History of Auburn, Nebraska
Auburn, one of the newest cities in Nemaha County, included three earlier towns within its city limits—St. George, Sheridan, and Calvert.
The 40 acres of St. George, now northeast Auburn, were platted in the 1850s. Sheridan was surveyed as a 160-acre town site in 1868, just a short distance west of St. George. Calvert began in 1881 as the result of a new railroad depot site being selected south of Sheridan. The site was selected by the Burlington and Missouri Railroad, who purchased the land and named it in honor of Thomas E. Calvert, a railroad official.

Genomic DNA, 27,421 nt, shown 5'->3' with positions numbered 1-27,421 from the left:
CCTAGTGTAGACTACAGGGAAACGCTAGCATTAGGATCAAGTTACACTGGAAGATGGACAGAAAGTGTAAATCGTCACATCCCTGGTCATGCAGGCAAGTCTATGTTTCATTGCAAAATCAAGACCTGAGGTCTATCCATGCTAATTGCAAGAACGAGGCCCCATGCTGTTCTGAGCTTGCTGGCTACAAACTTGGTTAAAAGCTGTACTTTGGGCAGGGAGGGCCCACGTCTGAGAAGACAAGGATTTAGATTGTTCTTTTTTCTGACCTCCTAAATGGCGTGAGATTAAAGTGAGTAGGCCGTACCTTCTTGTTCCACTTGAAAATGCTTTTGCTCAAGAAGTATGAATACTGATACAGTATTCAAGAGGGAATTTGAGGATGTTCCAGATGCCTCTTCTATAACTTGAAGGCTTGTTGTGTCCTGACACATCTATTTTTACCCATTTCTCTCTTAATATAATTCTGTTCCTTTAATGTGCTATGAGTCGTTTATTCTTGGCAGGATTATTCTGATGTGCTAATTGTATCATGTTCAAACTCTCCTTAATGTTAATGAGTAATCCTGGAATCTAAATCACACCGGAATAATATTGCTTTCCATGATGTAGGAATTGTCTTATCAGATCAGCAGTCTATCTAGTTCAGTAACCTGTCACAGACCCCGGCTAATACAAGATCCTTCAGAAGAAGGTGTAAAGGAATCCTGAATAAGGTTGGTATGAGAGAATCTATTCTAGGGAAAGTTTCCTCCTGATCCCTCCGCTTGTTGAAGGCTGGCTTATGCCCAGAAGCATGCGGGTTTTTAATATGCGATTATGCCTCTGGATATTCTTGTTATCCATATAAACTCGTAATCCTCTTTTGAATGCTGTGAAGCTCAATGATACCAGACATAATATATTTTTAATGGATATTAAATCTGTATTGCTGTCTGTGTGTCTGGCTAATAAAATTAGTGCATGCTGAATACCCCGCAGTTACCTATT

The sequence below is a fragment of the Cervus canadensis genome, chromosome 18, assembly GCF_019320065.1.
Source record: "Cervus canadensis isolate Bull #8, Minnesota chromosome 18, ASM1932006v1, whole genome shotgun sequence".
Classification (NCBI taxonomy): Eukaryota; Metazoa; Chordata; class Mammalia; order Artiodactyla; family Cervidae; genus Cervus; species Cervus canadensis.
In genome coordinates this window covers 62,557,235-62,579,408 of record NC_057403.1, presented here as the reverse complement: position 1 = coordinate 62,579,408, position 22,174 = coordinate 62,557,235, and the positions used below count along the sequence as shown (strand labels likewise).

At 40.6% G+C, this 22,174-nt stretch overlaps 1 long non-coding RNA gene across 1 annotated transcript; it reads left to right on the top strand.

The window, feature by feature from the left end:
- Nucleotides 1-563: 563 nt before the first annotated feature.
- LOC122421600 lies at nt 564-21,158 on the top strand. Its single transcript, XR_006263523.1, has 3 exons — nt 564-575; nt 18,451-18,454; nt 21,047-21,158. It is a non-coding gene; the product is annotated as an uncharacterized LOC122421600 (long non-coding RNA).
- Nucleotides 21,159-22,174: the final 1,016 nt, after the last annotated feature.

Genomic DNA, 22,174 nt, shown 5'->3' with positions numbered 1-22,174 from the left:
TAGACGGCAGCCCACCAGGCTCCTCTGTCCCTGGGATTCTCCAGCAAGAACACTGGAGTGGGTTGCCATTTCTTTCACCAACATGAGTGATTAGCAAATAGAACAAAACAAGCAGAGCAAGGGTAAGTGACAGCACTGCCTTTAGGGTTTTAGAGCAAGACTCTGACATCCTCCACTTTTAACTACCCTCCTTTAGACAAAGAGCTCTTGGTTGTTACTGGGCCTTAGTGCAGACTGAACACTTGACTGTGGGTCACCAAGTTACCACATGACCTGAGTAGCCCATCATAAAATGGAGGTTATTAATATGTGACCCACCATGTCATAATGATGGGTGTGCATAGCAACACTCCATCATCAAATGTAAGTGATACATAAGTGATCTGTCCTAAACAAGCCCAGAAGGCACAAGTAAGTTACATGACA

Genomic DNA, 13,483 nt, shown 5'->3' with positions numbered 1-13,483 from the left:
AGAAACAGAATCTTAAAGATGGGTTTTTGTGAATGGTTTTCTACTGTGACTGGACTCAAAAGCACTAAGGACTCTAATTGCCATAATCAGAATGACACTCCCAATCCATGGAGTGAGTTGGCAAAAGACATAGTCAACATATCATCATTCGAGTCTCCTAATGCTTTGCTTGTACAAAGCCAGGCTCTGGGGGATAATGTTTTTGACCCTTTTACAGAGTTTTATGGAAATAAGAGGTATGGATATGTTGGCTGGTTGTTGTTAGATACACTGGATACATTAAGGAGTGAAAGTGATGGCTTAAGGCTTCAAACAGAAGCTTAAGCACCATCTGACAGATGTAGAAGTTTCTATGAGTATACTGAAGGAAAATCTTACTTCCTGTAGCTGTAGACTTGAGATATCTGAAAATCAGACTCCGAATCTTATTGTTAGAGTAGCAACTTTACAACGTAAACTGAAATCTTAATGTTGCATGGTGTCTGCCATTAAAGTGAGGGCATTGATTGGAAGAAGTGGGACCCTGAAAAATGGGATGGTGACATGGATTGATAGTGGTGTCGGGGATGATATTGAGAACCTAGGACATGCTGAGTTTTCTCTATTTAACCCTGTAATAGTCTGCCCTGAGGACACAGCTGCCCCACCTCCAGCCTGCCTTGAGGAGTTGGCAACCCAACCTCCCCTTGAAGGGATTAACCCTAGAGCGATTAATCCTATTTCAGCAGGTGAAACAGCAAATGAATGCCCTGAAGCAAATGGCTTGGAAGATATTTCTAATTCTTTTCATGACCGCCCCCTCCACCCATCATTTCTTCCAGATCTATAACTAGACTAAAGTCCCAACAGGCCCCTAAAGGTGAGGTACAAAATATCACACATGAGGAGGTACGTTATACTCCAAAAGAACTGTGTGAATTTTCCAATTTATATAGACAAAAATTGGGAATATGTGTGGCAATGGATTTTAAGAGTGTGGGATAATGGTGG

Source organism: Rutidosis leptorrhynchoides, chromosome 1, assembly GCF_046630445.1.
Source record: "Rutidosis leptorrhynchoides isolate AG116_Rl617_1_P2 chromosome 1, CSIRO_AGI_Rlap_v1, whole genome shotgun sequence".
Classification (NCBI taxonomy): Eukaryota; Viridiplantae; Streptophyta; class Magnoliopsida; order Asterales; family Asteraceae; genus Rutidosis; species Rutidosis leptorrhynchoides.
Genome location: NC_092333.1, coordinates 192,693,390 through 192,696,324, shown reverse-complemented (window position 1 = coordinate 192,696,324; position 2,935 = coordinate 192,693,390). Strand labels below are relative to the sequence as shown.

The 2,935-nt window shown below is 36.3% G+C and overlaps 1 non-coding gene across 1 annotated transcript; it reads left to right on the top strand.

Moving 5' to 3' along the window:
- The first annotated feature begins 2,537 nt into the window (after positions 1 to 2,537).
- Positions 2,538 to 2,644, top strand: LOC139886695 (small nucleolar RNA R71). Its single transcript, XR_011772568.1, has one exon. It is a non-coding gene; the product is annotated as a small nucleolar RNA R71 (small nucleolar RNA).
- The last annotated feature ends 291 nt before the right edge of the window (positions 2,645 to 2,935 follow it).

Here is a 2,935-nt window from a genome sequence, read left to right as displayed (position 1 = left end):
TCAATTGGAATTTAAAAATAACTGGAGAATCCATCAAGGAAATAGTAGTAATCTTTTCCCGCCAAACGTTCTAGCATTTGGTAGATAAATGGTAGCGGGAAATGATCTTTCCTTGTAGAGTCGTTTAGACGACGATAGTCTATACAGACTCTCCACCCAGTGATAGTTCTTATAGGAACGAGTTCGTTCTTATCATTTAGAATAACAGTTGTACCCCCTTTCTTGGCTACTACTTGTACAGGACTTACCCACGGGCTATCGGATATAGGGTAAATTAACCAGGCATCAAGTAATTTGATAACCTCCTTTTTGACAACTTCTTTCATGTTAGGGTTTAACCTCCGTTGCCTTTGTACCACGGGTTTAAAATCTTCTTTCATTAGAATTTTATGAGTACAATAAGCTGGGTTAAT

Under the leadership of Church Howe and Charles Nixon, the towns of Calvert and Sheridan incorporated into the town of Auburn on May 1, 1882. The city was named after Auburn, New York.
Auburn became the county seat of Nemaha County on February 27, 1883. Nixon and Howe sold the land for a city park for $5,000, which now includes the memorial “Avenue of Flags” honoring all veterans from Nemaha County.
A vestige of the past, Auburn still supports two “downtown” areas—one being the courthouse square and the other in Sheridan along with the crestview business district in south Auburn.
Auburn is Nebraska’s first Tree City USA, an honor they have held since 1976.